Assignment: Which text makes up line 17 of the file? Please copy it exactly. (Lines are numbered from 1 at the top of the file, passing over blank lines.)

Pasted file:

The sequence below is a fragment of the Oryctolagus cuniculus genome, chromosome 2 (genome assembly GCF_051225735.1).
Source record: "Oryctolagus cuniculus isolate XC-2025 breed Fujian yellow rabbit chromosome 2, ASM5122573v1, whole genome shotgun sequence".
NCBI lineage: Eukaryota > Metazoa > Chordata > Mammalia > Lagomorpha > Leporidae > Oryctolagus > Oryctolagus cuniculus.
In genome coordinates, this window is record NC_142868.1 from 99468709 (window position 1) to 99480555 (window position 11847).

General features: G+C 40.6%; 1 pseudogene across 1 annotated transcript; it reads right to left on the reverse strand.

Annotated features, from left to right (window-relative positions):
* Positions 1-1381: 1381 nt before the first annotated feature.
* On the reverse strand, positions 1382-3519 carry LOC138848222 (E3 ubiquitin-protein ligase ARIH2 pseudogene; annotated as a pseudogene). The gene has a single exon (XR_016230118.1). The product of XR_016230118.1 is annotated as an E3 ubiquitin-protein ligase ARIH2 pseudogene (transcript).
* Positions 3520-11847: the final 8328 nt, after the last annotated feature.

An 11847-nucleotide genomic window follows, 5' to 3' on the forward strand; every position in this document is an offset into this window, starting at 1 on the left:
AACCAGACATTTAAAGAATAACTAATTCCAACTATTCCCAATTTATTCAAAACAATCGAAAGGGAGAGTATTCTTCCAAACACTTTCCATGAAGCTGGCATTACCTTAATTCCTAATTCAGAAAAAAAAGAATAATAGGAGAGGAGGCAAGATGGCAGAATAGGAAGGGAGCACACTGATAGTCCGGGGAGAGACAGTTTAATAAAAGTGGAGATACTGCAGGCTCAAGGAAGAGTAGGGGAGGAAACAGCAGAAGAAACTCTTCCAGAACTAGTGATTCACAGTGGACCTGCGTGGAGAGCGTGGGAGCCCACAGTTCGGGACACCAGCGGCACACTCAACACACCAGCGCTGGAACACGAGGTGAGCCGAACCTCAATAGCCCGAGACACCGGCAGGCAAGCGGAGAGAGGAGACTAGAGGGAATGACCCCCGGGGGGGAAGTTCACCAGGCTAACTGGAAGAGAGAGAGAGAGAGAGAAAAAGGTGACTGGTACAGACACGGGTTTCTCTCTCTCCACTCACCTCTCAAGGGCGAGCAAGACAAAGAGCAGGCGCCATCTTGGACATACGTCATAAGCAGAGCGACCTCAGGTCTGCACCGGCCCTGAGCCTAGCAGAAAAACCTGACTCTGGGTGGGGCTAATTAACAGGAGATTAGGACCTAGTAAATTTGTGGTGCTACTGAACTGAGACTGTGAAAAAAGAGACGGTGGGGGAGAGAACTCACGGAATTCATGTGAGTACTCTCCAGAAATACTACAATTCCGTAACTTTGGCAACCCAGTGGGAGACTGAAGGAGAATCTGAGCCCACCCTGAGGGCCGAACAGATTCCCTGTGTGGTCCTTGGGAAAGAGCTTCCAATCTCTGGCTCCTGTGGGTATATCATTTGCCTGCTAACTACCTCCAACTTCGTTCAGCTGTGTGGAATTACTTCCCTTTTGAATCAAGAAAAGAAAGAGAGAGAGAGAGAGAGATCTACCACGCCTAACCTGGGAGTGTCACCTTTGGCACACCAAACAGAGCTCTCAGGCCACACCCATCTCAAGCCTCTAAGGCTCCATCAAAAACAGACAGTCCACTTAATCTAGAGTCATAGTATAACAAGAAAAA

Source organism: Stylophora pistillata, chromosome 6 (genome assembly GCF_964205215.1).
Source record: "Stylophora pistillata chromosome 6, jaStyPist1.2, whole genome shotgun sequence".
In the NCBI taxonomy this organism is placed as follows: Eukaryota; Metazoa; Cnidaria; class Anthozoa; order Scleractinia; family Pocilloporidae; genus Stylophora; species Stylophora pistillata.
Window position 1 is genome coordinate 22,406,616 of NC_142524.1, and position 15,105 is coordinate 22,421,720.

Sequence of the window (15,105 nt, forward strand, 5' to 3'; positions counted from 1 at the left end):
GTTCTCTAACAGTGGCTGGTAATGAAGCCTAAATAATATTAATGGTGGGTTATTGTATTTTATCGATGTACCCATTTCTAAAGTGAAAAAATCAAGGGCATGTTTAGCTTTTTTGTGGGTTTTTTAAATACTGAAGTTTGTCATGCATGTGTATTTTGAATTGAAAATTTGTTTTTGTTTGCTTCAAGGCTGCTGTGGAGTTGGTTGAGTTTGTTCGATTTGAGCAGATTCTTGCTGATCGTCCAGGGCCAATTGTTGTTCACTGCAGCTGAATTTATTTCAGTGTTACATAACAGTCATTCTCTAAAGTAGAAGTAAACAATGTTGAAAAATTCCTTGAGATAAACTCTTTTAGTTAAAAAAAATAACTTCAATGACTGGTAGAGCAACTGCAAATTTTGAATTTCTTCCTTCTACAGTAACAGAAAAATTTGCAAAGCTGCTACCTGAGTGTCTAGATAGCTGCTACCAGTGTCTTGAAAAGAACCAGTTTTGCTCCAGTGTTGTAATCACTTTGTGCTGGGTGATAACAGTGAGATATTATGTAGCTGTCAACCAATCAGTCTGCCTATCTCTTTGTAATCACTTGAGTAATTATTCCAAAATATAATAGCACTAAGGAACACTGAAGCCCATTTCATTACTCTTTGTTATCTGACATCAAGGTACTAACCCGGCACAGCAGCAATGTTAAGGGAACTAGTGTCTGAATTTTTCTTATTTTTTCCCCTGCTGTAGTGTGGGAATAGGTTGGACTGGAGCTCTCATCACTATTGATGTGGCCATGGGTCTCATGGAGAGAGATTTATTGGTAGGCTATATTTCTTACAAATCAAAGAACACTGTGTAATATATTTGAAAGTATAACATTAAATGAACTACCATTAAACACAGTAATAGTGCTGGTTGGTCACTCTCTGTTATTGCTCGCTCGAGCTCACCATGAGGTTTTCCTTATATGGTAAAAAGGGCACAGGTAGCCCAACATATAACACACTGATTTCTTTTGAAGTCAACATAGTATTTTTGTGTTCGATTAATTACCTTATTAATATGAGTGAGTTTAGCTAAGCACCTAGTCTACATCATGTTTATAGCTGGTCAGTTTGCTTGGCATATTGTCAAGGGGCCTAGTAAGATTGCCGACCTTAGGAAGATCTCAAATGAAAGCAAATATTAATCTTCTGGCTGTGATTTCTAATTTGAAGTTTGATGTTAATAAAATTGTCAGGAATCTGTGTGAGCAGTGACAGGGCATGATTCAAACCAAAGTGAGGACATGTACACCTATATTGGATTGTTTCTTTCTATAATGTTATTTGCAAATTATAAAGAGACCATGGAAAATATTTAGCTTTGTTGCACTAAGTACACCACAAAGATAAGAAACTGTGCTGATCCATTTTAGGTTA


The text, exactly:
GTTCTCTAACAGTGGCTGGTAATGAAGCCTAAATAATATTAATGGTGGGTTATTGTATTTTATCGATGTACCCATTTCTAAAGTGAAAAAATCAAGGGCATGTTTAGCTTTTTTGTGGGTTTTTTAAATACTGAAGTTTGTCATGCATGTGTATTTTGAATTGAAAATTTGTTTTTGTTTGCTTCAAGGCTGCTGTGGAGTTGGTTGAGTTTGTTCGATTTGAGCAGATTCTTGCTGATCGTCCAGGGCCAATTGTTGTTCACTGCAGCTGAATTTATTTCAGTGTTACATAACAGTCATTCTCTAAAGTAGAAGTAAACAATGTTGAAAAATTCCTTGAGATAAACTCTTTTAGTTAAAAAAAATAACTTCAATGACTGGTAGAGCAACTGCAAATTTTGAATTTCTTCCTTCTACAGTAACAGAAAAATTTGCAAAGCTGCTACCTGAGTGTCTAGATAGCTGCTACCAGTGTCTTGAAAAGAACCAGTTTTGCTCCAGTGTTGTAATCACTTTGTGCTGGGTGATAACAGTGAGATATTATGTAGCTGTCAACCAATCAGTCTGCCTATCTCTTTGTAATCACTTGAGTAATTATTCCAAAATATAATAGCACTAAGGAACACTGAAGCCCATTTCATTACTCTTTGTTATCTGACATCAAGGTACTAACCCGGCACAGCAGCAATGTTAAGGGAACTAGTGTCTGAATTTTTCTTATTTTTTCCCCTGCTGTAGTGTGGGAATAGGTTGGACTGGAGCTCTCATCACTATTGATGTGGCCATGGGTCTCATGGAGAGAGATTTATTGGTAGGCTATATTTCTTACAAATCAAAGAACACTGTGTAATATATTTGAAAGTATAACATTAAATGAACTACCATTAAACACAGTAATAGTGCTGGTTGGTCACTCTCTGTTATTGCTCGCTCGAGCTCACCATGAGGTTTTCCTTATATGGTAAAAAGGGCACAGGTAGCCCAACATATAACACACTGATTTCTTTTGAAGTCAACATAGTATTTTTGTGTTCGATTAATTACCTTATTAATATGAGTGAGTTTAGCTAAGCACCTAGTCTACATCATGTTTATAGCTGGTCAGTTTGCTTGGCATATTGTCAAGGGGCCTAGTAAGATTGCCGACCTTAGGAAGATCTCAAATGAAAGCAAATATTAATCTTCTGGCTGTGATTTCTAATTTGAAGTTTGATGTTAATAAAATTGTCAGGAATCTGTGTGAGCAGTGACAGGGCATGATTCAAACCAAAGTGAGGACATGTACACCTATATTGGATTGTTTCTTTCTATAATGTTATTTGCAAATTATAAAGAGACCATGGAAAATATTTAGCTTTGTTGCACTAAGTACACCACAAAGATAAGAAACTGTGCTGATCCATTTTAGGTTA